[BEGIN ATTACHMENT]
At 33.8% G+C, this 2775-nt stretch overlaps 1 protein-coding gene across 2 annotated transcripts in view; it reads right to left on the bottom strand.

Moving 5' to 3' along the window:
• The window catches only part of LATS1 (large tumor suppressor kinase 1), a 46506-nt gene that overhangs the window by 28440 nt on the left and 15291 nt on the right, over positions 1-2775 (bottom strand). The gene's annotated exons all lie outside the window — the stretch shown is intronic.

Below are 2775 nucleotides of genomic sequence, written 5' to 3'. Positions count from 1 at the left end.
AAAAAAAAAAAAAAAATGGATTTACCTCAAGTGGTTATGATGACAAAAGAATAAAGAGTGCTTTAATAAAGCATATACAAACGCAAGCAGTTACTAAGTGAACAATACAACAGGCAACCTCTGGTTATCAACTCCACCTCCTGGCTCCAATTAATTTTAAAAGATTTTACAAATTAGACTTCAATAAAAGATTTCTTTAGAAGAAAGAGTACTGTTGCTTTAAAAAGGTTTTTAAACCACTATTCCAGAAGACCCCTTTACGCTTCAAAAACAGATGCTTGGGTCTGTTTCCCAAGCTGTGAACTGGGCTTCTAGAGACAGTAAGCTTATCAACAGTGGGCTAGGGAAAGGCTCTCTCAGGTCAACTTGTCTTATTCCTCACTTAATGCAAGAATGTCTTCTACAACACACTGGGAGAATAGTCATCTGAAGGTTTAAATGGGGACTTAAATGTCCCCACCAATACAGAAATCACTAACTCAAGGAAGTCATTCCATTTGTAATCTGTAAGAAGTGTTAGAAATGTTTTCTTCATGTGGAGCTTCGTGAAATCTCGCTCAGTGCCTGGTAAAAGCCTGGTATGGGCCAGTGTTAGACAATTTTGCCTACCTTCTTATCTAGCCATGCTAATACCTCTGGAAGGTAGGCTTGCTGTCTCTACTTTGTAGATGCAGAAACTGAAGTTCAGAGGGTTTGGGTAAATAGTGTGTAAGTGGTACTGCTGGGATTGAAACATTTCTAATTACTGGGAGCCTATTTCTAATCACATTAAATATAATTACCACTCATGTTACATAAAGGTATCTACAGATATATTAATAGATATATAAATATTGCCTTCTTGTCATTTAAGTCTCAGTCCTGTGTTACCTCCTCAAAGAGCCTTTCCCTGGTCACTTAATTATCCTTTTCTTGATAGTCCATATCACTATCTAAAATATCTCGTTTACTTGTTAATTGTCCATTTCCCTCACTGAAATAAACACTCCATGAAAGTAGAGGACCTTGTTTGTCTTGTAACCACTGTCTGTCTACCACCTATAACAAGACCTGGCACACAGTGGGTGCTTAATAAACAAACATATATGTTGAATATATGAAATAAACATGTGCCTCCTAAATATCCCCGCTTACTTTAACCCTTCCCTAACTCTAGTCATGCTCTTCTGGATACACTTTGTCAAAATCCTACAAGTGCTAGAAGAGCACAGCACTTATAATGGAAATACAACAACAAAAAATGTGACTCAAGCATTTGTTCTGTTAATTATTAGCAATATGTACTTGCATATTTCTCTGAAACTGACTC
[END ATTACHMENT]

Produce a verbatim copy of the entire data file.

At 33.8% G+C, this 2775-nt stretch overlaps 1 protein-coding gene across 2 annotated transcripts in view; it reads right to left on the bottom strand.

Moving 5' to 3' along the window:
• The window catches only part of LATS1 (large tumor suppressor kinase 1), a 46506-nt gene that overhangs the window by 28440 nt on the left and 15291 nt on the right, over positions 1-2775 (bottom strand). The gene's annotated exons all lie outside the window — the stretch shown is intronic.

Below are 2775 nucleotides of genomic sequence, written 5' to 3'. Positions count from 1 at the left end.
AAAAAAAAAAAAAAAATGGATTTACCTCAAGTGGTTATGATGACAAAAGAATAAAGAGTGCTTTAATAAAGCATATACAAACGCAAGCAGTTACTAAGTGAACAATACAACAGGCAACCTCTGGTTATCAACTCCACCTCCTGGCTCCAATTAATTTTAAAAGATTTTACAAATTAGACTTCAATAAAAGATTTCTTTAGAAGAAAGAGTACTGTTGCTTTAAAAAGGTTTTTAAACCACTATTCCAGAAGACCCCTTTACGCTTCAAAAACAGATGCTTGGGTCTGTTTCCCAAGCTGTGAACTGGGCTTCTAGAGACAGTAAGCTTATCAACAGTGGGCTAGGGAAAGGCTCTCTCAGGTCAACTTGTCTTATTCCTCACTTAATGCAAGAATGTCTTCTACAACACACTGGGAGAATAGTCATCTGAAGGTTTAAATGGGGACTTAAATGTCCCCACCAATACAGAAATCACTAACTCAAGGAAGTCATTCCATTTGTAATCTGTAAGAAGTGTTAGAAATGTTTTCTTCATGTGGAGCTTCGTGAAATCTCGCTCAGTGCCTGGTAAAAGCCTGGTATGGGCCAGTGTTAGACAATTTTGCCTACCTTCTTATCTAGCCATGCTAATACCTCTGGAAGGTAGGCTTGCTGTCTCTACTTTGTAGATGCAGAAACTGAAGTTCAGAGGGTTTGGGTAAATAGTGTGTAAGTGGTACTGCTGGGATTGAAACATTTCTAATTACTGGGAGCCTATTTCTAATCACATTAAATATAATTACCACTCATGTTACATAAAGGTATCTACAGATATATTAATAGATATATAAATATTGCCTTCTTGTCATTTAAGTCTCAGTCCTGTGTTACCTCCTCAAAGAGCCTTTCCCTGGTCACTTAATTATCCTTTTCTTGATAGTCCATATCACTATCTAAAATATCTCGTTTACTTGTTAATTGTCCATTTCCCTCACTGAAATAAACACTCCATGAAAGTAGAGGACCTTGTTTGTCTTGTAACCACTGTCTGTCTACCACCTATAACAAGACCTGGCACACAGTGGGTGCTTAATAAACAAACATATATGTTGAATATATGAAATAAACATGTGCCTCCTAAATATCCCCGCTTACTTTAACCCTTCCCTAACTCTAGTCATGCTCTTCTGGATACACTTTGTCAAAATCCTACAAGTGCTAGAAGAGCACAGCACTTATAATGGAAATACAACAACAAAAAATGTGACTCAAGCATTTGTTCTGTTAATTATTAGCAATATGTACTTGCATATTTCTCTGAAACTGACTC